SINGAPORE - Given the ongoing Covid-19 situation and safe distancing measures introduced during Parliament sittings, plans for a facial recognition system to track MPs' attendance in Parliament have been shelved.
Responding to a query from The Straits Times on Wednesday (Jan 20), the Office of the Clerk of Parliament said real-time developments, including the Covid-19 situation, have impacted how technology could be better deployed to complement the physical functions and operations of Parliament.
It said: "For instance, with safe distancing measures introduced for Parliament sittings, the changes in chamber seats for the MPs, who are now also occupying the galleries, have affected the placement and number of recognition devices needed.
"In view of this, the Parliament Secretariat has determined that the project requirements and specifications for this tender are no longer current and optimal in terms of fit for purpose and value for money."
According to tender documents on government procurement portal GeBIZ in November 2019, the Parliament Secretariat had intended to implement a facial recognition attendance tracking system to replace manual tracking. The closing date for the tender was Dec 2, 2019.
The secretariat, which oversees the organisation of parliamentary proceedings, supports the Speaker of Parliament.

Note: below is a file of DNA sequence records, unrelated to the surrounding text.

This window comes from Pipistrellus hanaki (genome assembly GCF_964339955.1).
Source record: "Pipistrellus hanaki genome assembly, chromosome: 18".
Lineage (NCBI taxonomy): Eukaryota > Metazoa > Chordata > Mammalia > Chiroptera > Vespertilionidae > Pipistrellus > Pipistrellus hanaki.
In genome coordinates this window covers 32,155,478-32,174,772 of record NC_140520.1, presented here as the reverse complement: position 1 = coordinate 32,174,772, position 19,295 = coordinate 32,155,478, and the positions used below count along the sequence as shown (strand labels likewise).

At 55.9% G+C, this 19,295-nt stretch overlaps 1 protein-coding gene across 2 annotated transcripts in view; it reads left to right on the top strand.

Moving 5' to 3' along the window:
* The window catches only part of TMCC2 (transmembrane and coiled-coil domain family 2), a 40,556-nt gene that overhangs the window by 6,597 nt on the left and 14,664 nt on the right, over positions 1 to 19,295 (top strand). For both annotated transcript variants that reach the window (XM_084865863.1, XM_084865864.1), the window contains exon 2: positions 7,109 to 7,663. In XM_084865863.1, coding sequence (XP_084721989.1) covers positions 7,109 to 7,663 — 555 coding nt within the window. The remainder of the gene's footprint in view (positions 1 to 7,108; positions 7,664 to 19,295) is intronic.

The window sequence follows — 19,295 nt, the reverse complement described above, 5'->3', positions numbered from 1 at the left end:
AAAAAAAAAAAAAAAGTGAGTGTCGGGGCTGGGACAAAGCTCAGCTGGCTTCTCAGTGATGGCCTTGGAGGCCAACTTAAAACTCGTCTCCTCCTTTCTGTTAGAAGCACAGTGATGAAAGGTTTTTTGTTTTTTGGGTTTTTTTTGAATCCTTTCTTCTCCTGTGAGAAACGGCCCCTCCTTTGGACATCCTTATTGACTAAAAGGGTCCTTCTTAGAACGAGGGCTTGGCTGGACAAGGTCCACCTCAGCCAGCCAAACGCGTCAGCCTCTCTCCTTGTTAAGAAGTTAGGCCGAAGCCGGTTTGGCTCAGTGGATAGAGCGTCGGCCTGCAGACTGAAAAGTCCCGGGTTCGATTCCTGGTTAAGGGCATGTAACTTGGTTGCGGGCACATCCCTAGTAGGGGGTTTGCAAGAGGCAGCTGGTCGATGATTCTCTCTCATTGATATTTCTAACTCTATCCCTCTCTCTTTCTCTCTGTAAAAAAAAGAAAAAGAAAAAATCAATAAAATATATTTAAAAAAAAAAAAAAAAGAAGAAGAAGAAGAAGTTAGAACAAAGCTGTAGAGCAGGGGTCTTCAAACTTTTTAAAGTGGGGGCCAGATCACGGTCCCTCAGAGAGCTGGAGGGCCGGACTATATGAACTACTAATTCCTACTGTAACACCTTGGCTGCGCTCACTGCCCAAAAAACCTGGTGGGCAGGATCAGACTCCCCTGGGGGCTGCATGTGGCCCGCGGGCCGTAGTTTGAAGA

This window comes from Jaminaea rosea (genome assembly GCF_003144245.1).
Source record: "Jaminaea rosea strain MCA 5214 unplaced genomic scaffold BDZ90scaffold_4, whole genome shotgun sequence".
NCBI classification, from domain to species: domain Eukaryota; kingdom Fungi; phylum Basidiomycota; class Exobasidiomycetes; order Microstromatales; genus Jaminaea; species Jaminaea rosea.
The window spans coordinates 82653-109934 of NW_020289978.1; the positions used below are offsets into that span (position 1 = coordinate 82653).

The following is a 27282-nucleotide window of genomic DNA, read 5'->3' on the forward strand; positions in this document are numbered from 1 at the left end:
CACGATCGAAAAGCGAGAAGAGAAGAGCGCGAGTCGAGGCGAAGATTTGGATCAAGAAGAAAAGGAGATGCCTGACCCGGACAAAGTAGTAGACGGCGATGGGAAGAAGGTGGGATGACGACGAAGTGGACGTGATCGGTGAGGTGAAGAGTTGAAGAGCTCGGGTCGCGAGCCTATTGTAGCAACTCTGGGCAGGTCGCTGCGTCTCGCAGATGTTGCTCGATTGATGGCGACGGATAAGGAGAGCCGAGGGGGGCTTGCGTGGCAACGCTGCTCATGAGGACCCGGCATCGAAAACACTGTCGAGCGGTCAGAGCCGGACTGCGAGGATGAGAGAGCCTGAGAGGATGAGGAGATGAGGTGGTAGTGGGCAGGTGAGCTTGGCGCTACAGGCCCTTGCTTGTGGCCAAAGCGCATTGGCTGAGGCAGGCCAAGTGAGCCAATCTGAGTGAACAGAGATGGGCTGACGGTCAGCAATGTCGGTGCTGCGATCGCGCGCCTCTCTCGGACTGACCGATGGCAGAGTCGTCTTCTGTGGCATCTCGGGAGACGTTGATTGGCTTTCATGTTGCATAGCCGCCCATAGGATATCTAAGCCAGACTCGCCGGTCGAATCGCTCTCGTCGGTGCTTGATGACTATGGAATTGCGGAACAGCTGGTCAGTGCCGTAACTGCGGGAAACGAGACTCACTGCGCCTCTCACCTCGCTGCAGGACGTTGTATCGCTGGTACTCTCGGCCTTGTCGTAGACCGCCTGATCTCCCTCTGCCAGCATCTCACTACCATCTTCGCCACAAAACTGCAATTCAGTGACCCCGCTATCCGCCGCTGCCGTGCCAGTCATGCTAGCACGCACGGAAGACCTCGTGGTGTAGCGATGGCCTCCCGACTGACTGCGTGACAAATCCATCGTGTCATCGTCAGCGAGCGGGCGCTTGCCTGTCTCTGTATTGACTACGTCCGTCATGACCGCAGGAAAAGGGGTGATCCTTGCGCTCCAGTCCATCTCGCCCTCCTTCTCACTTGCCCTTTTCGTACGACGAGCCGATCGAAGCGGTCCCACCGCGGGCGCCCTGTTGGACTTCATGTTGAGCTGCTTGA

Currently, MPs' attendance at Parliament sittings is reported in documents such as the Official Reports and the Votes and Proceedings, which are the official minutes.
The quorum for a sitting is one-quarter of the total number of MPs excluding the Speaker. The present Parliament has 93 elected MPs and two non-constituency MPs. Nine new nominated MPs were announced on Jan 14.
Under the Singapore Constitution, an MP will be stripped of his seat if he is absent from Parliament sittings, or any Parliament committee to which he has been appointed, for two consecutive months without prior permission from the Speaker.
Parliamentarians' attendance at a sitting is recorded manually, requiring staff to be in the Chamber to register their presence.
A facial recognition system, including the installation of an estimated six video cameras in Parliament, would have automated this process and enabled Parliament to determine how many and which MPs are present during any sitting in real time.
It would also have allowed users to conduct searches on the attendance for any sittings online, based on specified criteria such as the date and name of the MP.
Given developments over the past year, the tender will no longer be awarded, said the Office of the Clerk of Parliament.
It added: "We thank the companies which had expressed interest in the tender and would welcome their participation in any future tenders.
"Like all government agencies, the Parliament Secretariat is reviewing all projects in light of the ongoing Covid-19 pandemic and making adjustments as the situation evolves."